My husband politely declines the Brussels sprouts I am spooning up at dinner this evening, but my mom and I heap our plates with the little green globes of goodness.
I ask mom if she recalls the first time I ate this misunderstood, under-appreciated veggie, and of course, she has no idea. I remember in vivid detail.
I see my small self: a pony-tailed 8- or 9-year-old sitting at a chrome kitchen table, getting in trouble for kicking my feet against the table legs. We were having dinner with my mom’s childhood friend, Norma — better known as “Red” for her fire-flame hair and equally feisty personality.
Red plopped a pile of sprouts on my plate, and I was instantly intrigued. Not only did I think the baby cabbages adorable, I actually liked the taste. My mom — who was never much of a cook — learned to make them, and I looked forward to dinners when the much maligned sprouts called me to the table.
Now, these decades later, spring’s sprouts — swimming in a pool of melted butter — take me back to my childhood: Summers spent on splintery benches, cheering on the local softball team; eating snow cones under the bleachers, ribbons of sticky syrup dripping down my elbows, plopping into dusty dugouts.
Red took me to the games to watch her son, Duke, play ball. She was the mouthy mother in the stands. My mom, quiet and shy, was generally appalled by Red’s outbursts. I secretly admired her moxy. This was the lady who could cook, change the oil in the car, run a business and run me ragged on forays to estate sales and antique shops. Soon, under Red’s tutelage, I learned the difference between barley twist and old hickory.
Red was my mom’s best friend, and I loved hearing stories about their girlhoods; recollections of skinned knees and playing paper dolls under the Oklahoma pines; first crushes and the summer they spent as carhops, balancing malts and burgers on metal trays at their small-town drive-in. I heard how they pooled their money as college coeds and bought a car they affectionately named Shaboom. My mom being an only child, Red was the aunt I never had.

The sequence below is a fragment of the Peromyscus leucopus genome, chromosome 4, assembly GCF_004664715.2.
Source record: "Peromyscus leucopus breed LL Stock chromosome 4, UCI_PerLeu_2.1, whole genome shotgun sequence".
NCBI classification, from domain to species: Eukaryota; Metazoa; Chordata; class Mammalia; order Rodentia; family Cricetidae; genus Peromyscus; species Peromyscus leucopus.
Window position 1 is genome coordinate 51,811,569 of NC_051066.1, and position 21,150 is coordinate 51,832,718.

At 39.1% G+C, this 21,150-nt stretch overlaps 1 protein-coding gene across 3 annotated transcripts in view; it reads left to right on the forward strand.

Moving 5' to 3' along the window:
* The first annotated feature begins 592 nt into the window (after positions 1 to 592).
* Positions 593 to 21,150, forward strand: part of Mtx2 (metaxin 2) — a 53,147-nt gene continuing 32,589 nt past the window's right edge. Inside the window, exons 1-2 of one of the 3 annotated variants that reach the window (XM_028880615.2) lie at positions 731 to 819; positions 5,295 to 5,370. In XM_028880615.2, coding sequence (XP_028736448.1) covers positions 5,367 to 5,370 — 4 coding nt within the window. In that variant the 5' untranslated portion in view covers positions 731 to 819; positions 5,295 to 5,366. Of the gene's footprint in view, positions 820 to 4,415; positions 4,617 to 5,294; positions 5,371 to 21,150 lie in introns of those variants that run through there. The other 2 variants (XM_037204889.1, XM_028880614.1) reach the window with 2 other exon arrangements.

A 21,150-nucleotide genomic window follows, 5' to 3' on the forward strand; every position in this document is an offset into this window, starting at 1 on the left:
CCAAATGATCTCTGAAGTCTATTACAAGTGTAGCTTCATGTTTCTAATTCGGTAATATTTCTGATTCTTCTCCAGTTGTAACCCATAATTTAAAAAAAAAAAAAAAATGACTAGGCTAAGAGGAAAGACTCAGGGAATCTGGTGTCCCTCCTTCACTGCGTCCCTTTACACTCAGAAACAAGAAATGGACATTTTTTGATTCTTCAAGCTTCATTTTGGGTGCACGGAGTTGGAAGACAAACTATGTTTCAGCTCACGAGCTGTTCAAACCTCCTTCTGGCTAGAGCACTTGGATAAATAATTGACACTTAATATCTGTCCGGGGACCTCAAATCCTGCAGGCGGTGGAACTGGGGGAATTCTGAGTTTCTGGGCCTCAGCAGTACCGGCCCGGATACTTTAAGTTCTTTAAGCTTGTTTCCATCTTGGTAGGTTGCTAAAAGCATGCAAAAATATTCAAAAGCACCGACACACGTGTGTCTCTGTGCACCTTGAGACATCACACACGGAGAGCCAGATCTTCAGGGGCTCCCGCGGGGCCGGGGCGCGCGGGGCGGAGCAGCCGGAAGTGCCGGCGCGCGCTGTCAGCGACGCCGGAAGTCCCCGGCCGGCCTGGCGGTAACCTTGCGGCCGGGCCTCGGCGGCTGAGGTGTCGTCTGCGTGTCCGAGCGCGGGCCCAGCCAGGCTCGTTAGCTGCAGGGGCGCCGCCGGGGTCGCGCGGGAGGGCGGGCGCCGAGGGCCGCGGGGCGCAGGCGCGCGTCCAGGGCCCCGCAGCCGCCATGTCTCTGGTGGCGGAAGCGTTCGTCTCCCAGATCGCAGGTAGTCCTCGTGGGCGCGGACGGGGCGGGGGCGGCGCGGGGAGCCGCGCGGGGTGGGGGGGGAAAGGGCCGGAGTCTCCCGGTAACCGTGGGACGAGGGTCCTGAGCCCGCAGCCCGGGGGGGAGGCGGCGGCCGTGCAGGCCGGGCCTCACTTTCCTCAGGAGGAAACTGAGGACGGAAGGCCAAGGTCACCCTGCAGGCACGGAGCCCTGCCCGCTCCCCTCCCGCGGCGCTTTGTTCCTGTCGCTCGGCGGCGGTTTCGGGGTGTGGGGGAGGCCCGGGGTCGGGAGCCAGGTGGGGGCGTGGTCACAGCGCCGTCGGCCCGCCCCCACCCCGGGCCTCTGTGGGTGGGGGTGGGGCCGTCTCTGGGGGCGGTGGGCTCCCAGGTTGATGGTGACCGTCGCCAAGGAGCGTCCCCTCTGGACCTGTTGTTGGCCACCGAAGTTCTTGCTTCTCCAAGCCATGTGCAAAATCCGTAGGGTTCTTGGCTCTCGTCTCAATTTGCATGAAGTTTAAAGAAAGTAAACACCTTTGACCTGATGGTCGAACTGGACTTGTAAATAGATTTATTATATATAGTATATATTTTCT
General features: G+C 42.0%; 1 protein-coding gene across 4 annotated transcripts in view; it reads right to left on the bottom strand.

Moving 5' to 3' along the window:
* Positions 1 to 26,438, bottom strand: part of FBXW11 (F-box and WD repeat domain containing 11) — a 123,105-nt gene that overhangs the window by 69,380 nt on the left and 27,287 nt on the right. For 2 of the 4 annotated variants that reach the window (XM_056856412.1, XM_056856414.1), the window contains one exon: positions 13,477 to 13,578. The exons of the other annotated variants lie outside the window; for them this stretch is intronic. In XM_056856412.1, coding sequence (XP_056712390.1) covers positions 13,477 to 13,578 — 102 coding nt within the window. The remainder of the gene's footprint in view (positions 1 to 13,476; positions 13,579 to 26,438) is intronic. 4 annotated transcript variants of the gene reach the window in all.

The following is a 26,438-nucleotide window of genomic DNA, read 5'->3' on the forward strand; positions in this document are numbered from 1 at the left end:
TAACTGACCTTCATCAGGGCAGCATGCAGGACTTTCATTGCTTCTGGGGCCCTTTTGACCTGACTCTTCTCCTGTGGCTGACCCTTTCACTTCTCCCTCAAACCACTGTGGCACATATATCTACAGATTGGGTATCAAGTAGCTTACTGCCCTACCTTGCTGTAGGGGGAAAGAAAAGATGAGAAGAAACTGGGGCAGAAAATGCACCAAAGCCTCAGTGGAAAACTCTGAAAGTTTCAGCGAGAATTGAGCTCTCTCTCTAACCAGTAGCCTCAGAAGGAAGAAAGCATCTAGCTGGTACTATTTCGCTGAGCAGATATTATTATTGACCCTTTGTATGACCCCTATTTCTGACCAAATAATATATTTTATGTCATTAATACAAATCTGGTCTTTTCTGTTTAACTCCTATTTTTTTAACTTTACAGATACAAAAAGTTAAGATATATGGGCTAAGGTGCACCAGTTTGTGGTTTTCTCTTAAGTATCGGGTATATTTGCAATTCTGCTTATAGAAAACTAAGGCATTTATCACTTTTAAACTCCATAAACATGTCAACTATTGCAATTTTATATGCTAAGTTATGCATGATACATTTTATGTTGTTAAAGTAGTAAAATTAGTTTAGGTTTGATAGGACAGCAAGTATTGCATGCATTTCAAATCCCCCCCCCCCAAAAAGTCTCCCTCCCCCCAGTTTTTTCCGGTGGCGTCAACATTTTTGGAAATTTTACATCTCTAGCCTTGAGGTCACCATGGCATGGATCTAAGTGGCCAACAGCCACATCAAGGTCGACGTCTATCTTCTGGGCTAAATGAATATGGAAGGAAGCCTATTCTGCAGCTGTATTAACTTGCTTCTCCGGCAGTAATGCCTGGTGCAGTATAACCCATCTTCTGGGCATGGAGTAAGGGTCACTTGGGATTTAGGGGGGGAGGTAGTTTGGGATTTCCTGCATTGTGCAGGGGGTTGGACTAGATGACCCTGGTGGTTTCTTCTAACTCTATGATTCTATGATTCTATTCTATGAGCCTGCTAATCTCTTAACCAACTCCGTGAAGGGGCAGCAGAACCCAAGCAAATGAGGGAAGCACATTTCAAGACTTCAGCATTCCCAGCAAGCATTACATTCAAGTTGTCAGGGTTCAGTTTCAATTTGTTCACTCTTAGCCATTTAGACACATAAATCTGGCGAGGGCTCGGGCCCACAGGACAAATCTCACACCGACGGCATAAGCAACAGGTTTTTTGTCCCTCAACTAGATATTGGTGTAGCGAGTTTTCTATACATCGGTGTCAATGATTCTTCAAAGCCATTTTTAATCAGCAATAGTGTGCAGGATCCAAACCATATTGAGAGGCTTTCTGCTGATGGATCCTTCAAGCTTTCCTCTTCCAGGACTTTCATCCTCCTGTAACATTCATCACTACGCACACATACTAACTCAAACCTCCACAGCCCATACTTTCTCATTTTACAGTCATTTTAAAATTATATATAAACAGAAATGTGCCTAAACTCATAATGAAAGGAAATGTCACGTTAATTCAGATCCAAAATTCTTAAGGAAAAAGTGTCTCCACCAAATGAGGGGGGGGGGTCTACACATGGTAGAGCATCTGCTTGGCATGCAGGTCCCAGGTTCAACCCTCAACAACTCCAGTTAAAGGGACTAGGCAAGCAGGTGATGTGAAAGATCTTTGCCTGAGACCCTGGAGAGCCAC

When she was diagnosed with cancer, I flew home from California where I was living at the time, and my mom and I took Red to experimental treatments in San Antonio in a last-chance effort to buy her a little time. My next trip back to Texas was for Red’s funeral. I stood in the back of the funeral home and wept beside my mom. She refused to go to the casket, and I held her hand, trying to grasp the heartbreak of losing a lifelong friend. Many of my mom’s friends are gone now, and I wonder if she remembers them, can recall the carefree days of her youth.
Tonight, I marvel at the things that make us remember. Tonight, a humble bowl of Brussles sprouts has me thinking of Red and all her fiery glory.